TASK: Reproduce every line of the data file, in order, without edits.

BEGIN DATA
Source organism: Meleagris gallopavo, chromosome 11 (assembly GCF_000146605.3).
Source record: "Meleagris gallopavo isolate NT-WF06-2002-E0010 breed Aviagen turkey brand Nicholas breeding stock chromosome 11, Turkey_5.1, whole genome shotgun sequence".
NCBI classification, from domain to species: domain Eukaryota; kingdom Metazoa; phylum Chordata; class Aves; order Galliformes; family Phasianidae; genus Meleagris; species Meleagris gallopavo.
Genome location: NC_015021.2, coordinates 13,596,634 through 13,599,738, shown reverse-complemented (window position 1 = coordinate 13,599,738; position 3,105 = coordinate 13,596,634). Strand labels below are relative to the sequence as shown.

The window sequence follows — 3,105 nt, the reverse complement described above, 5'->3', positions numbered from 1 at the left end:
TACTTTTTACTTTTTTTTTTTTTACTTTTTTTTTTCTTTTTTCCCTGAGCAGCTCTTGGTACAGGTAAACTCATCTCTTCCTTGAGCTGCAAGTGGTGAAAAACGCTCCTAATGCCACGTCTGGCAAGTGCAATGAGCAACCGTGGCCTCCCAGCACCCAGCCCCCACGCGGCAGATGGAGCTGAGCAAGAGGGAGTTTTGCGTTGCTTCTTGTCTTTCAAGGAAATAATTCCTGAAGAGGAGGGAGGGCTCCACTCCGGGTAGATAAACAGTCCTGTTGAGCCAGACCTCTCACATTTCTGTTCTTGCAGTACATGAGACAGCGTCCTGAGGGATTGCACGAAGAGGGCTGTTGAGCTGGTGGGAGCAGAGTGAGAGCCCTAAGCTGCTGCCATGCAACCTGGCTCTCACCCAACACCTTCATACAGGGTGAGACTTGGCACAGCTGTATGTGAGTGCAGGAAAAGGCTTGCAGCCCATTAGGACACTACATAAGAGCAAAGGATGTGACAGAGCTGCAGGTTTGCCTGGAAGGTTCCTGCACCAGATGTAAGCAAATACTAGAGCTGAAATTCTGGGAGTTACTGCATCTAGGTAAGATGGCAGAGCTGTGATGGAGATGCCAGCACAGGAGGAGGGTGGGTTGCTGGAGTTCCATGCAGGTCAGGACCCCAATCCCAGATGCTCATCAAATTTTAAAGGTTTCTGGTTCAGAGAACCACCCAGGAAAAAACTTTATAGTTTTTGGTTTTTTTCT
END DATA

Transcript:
Source organism: Meleagris gallopavo, chromosome 11 (assembly GCF_000146605.3).
Source record: "Meleagris gallopavo isolate NT-WF06-2002-E0010 breed Aviagen turkey brand Nicholas breeding stock chromosome 11, Turkey_5.1, whole genome shotgun sequence".
NCBI classification, from domain to species: domain Eukaryota; kingdom Metazoa; phylum Chordata; class Aves; order Galliformes; family Phasianidae; genus Meleagris; species Meleagris gallopavo.
Genome location: NC_015021.2, coordinates 13,596,634 through 13,599,738, shown reverse-complemented (window position 1 = coordinate 13,599,738; position 3,105 = coordinate 13,596,634). Strand labels below are relative to the sequence as shown.

The window sequence follows — 3,105 nt, the reverse complement described above, 5'->3', positions numbered from 1 at the left end:
TACTTTTTACTTTTTTTTTTTTTACTTTTTTTTTTCTTTTTTCCCTGAGCAGCTCTTGGTACAGGTAAACTCATCTCTTCCTTGAGCTGCAAGTGGTGAAAAACGCTCCTAATGCCACGTCTGGCAAGTGCAATGAGCAACCGTGGCCTCCCAGCACCCAGCCCCCACGCGGCAGATGGAGCTGAGCAAGAGGGAGTTTTGCGTTGCTTCTTGTCTTTCAAGGAAATAATTCCTGAAGAGGAGGGAGGGCTCCACTCCGGGTAGATAAACAGTCCTGTTGAGCCAGACCTCTCACATTTCTGTTCTTGCAGTACATGAGACAGCGTCCTGAGGGATTGCACGAAGAGGGCTGTTGAGCTGGTGGGAGCAGAGTGAGAGCCCTAAGCTGCTGCCATGCAACCTGGCTCTCACCCAACACCTTCATACAGGGTGAGACTTGGCACAGCTGTATGTGAGTGCAGGAAAAGGCTTGCAGCCCATTAGGACACTACATAAGAGCAAAGGATGTGACAGAGCTGCAGGTTTGCCTGGAAGGTTCCTGCACCAGATGTAAGCAAATACTAGAGCTGAAATTCTGGGAGTTACTGCATCTAGGTAAGATGGCAGAGCTGTGATGGAGATGCCAGCACAGGAGGAGGGTGGGTTGCTGGAGTTCCATGCAGGTCAGGACCCCAATCCCAGATGCTCATCAAATTTTAAAGGTTTCTGGTTCAGAGAACCACCCAGGAAAAAACTTTATAGTTTTTGGTTTTTTTCT